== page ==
IT ALL STARTED OUT with psychoanalysis when people realized that repressing children's personalities might be doing lasting damage, but somehow things have gone too far. Women are now so concerned about their children's personalities that they have repressed their own in the heady pursuit of raising the emotionally stable child. Not a child who can get along in the world and cope with adversity, but one who is happy, gratified, well adjusted.

Dime store psychoanalytic theory has replaced common sense and has succeeded beyond our wildest dreams: We have raised a generation of selfcentered children and angry, guilt-ridden mothers. This is the contention of author and psychotherapist Elaine Heffner, who wants us to come back to common sense.

Heffner argues in her book, "Mothering: the Emotional Experience of Motherhood after Freud psychoanalysis we have been buffaloed by the mental health professionals into believing we know next to nothing about raising children. We have been hoodwinked into believing that we certainly don't know how to aviod damaging their mental health. Of course no one defined mental health and no one taught mothers how to turn an uncivilized 2-year-old into an emotionally well-balanced person. Mothers knew the basics, such as don't frustrate your child. That would warp his personality for sure. Don't take the candy away, give it to him. He may get cavities but he won't be frustrated.

Before Freud, parents ruled the house. If the parent wanted the child to eat, he ate. Then came the era of psychoanalysis and we discovered that forcing a child to eat could ruin his appetite forever, if not his sex life. So either we didn't force him to eat, in which case he became hungry later, or we waited for three hours while he fooled with his food. And we got angry and annoyed and yelled and later on while he fretted in his bed we felt guilty as sin for hollering.

Heffner says mothers have been receiving three messages during the past 30 years: a good mother will think first of her child, a mother who doesn't meet her child's needs properly can ruin him on the spot, for life, and there is a right way and a wrong way to raise children.

Faced with the new knowledge that they could, in a mere slip, destroy their children, women turned to experts for guidance. They turned to the mental health professionals who persuaded mothers that they alone knew how to raise children and make them emotionally well adjusted. The mental health professionals, writes Heffner, operated on "the unspoken assumption that life without frustration and deprivation is in fact possible."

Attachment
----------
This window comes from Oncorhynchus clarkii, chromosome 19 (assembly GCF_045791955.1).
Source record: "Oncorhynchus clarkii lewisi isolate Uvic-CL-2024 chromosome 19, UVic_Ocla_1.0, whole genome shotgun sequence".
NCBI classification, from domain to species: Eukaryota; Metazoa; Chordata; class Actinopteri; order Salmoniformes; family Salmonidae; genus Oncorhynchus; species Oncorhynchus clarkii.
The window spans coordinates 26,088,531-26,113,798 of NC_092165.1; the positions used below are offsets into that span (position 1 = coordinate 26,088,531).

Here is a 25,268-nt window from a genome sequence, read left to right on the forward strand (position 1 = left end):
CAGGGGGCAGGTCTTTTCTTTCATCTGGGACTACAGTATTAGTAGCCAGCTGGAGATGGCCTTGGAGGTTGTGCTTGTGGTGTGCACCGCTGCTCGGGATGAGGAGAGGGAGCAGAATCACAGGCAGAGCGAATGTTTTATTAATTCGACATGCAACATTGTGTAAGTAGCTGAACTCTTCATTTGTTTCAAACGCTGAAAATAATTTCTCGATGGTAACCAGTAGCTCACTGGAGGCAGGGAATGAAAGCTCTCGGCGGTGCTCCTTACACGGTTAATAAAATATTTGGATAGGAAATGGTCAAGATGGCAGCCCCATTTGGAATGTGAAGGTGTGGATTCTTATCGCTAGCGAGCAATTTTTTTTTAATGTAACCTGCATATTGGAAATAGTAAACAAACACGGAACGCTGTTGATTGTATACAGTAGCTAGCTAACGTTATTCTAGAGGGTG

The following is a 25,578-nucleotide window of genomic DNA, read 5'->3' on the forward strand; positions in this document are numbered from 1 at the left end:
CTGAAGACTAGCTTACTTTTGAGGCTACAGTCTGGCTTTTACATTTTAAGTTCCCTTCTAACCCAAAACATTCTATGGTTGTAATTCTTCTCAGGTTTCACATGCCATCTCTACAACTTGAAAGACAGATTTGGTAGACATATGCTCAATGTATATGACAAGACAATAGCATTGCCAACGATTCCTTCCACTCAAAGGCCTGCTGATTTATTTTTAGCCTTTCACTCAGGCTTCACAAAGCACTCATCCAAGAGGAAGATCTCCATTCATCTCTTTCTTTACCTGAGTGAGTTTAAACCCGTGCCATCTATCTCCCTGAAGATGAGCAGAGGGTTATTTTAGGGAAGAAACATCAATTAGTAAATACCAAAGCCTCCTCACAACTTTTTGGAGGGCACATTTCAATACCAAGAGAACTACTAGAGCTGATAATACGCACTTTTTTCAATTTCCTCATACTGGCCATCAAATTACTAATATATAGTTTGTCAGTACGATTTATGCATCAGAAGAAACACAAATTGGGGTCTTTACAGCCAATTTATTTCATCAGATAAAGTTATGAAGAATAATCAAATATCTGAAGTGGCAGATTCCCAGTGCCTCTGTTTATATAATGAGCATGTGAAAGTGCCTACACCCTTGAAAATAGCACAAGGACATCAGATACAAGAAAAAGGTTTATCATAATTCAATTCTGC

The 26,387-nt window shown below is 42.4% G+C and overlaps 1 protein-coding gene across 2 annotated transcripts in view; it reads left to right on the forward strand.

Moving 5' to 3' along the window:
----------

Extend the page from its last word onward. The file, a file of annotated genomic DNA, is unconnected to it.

Heffner may be dealing a deadly blow to the mental health professionals, all the more so since she is one of them. She is a senior teaching associate in psychiatry at Cornell. She is also the codirector of the Nursery School Treatment Center at New York Hospital, Payne Whitney Clinic. She is also the mother of two sons, and she is contending that mothering should be returned to those who know how to do it best and that once mothering is done properly and professionally it may again be a job worthy of "self esteem and the esteem of others."

While experts can deal in theories and systems, mothers deal in the specific welfare of their child, she says. "Mothers and children are all individuals quite different from each other. What is good for one child may be bad for another. The right way for one mother is often the wrong way for another...

"She may not know it, but a mother has a range of skills that qualify her as chief expert for her child. She knows her child better than anyone else. She has been observing his behavior from birth and has learned to interpret it... Finally, no expert is in a position to do for a child what a mother can do. Physically, emotionally, legally, the mother has responsibility for her child beyond that of any expert, and this responsibility brings rights as well as obligations."

That's right. Heffner says mothers have rights and that is an early and important lesson to teach their children. "What is involved here is nothing more or less than the need to consider the needs, wants and feelings of others," writes Heffner. A mother should understand the needs, wants and feelings of her child and teach the child to understand that she, too, has needs, wants and feelings and that compromises must be struck. Teaching him to handle frustrations, deprivations and confrontation with her is the first step toward teaching him to cope with the conflicts, choices and necessary compromises in the real world.

The key word is to teach, and mothers may have to learn how to teach their children, and once they have gained that expertise they will have to learn to remain in charge of their child's development, says Heffner. Such mothers will be labeled problems and difficult by institutions that thrive on conformity and mass production of children, but never mind. Mothers need to challenge doctors, teachers and school counselors who only see one aspect of the child. The mother needs to analyze and decide what is best for her child, not what is best for the institution.

To do this, mothers have to be independent, autonomous, self-confident, and assertive. "Mother-hood is a profession for the mother who chooses to make it one," writes Heffner. "A mother is a professional, if she chooses to be one."

The task for mothers that Heffner sets forth is not easy. She is as much against mothers ruling their children as children ruling their mothers. She advocates a system in which both the needs of the mother and the needs of the child are considered and that, as every parent knows, is not easy. She also is in favor of women being able to enjoy their children, of establishing goals in mothering that will attract women and not repel them. She is in favor of mothering without guilt.